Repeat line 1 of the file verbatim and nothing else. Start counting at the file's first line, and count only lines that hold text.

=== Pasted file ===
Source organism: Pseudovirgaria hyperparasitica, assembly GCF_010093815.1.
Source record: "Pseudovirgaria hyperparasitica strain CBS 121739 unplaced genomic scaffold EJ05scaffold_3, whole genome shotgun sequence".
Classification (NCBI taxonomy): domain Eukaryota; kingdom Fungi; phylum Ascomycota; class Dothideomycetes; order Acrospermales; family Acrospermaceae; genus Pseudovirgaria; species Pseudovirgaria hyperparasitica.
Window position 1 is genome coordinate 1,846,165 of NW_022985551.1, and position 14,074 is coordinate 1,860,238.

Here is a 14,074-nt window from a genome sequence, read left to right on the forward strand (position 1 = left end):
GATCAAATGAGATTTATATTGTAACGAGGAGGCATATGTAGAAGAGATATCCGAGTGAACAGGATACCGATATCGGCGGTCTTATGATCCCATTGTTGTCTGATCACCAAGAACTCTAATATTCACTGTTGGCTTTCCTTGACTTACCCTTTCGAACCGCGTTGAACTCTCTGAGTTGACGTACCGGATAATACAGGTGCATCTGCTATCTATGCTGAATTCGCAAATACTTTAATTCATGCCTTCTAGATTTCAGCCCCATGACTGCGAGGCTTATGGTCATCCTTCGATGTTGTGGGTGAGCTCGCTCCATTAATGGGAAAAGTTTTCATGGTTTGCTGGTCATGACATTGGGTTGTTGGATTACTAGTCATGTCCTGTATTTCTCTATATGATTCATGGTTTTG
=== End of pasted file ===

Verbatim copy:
Source organism: Pseudovirgaria hyperparasitica, assembly GCF_010093815.1.